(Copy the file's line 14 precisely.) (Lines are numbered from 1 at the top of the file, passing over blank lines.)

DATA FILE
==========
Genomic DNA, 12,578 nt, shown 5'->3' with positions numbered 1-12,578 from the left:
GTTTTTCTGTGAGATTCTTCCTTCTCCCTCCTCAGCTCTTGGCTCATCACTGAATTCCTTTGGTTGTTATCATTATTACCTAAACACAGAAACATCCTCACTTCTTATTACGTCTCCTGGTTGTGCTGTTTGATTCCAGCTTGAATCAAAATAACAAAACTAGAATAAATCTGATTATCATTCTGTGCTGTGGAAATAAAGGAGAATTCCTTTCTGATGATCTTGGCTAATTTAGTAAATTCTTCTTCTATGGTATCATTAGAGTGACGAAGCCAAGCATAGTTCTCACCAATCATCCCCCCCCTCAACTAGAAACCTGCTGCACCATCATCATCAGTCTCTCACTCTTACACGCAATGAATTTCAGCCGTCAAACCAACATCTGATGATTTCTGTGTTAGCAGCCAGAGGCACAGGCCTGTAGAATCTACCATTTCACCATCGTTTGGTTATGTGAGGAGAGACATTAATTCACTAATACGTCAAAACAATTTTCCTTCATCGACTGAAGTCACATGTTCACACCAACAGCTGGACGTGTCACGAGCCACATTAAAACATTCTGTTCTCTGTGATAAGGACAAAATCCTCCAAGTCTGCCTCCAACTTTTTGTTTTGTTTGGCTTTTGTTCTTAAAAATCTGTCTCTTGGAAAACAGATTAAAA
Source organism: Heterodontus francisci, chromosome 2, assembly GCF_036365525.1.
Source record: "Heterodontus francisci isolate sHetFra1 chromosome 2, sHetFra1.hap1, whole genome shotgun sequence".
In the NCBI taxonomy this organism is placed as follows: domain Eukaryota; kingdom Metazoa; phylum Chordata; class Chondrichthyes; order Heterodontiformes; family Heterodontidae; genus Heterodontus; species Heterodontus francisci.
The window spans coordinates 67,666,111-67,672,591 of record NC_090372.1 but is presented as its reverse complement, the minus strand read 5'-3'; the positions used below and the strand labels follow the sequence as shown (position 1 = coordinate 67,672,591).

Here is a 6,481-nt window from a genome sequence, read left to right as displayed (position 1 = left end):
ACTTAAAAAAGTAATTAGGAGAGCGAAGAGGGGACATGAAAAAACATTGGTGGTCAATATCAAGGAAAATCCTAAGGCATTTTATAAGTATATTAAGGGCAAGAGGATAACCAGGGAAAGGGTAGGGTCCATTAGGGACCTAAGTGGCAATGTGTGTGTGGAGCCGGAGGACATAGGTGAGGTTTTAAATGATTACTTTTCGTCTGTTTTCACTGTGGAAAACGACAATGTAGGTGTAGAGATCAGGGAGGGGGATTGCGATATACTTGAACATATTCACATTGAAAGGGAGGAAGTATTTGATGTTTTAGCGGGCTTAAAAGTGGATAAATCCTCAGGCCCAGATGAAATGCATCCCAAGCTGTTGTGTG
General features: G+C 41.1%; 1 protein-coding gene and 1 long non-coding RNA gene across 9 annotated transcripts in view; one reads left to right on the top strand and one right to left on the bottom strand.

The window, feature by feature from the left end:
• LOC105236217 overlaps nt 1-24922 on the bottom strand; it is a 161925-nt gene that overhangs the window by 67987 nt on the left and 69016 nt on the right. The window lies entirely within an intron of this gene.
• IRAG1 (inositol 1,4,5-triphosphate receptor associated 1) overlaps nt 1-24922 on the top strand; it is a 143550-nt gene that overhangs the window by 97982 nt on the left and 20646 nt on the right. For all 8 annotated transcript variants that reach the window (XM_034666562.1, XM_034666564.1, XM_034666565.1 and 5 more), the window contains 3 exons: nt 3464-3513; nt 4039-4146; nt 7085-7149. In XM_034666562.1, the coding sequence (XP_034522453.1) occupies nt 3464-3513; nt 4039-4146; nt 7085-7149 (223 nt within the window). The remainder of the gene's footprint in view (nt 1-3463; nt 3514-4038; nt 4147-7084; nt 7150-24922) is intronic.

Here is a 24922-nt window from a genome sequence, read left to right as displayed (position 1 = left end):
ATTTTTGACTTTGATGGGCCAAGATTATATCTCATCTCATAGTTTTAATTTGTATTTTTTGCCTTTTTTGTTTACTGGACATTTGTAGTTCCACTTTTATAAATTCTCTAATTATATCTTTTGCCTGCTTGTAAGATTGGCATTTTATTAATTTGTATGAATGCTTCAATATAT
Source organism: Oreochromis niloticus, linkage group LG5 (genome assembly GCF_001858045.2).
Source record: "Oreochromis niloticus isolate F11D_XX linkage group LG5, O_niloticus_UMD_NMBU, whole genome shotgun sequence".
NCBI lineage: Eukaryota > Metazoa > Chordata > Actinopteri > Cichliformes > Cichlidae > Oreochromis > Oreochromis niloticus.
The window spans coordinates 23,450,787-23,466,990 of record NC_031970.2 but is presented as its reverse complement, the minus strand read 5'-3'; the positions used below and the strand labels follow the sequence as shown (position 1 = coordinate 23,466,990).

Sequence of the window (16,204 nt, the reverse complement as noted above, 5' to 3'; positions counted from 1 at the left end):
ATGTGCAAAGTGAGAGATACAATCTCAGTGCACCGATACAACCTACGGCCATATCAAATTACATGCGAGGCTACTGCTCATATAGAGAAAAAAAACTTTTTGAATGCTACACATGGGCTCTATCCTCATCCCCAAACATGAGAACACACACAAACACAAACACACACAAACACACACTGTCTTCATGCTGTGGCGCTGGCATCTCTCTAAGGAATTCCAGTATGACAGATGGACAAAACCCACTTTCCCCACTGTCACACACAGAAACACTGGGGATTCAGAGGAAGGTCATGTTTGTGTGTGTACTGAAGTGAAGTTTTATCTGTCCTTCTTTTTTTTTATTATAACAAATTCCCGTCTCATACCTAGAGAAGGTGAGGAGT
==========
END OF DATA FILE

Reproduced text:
ATTTTTGACTTTGATGGGCCAAGATTATATCTCATCTCATAGTTTTAATTTGTATTTTTTGCCTTTTTTGTTTACTGGACATTTGTAGTTCCACTTTTATAAATTCTCTAATTATATCTTTTGCCTGCTTGTAAGATTGGCATTTTATTAATTTGTATGAATGCTTCAATATAT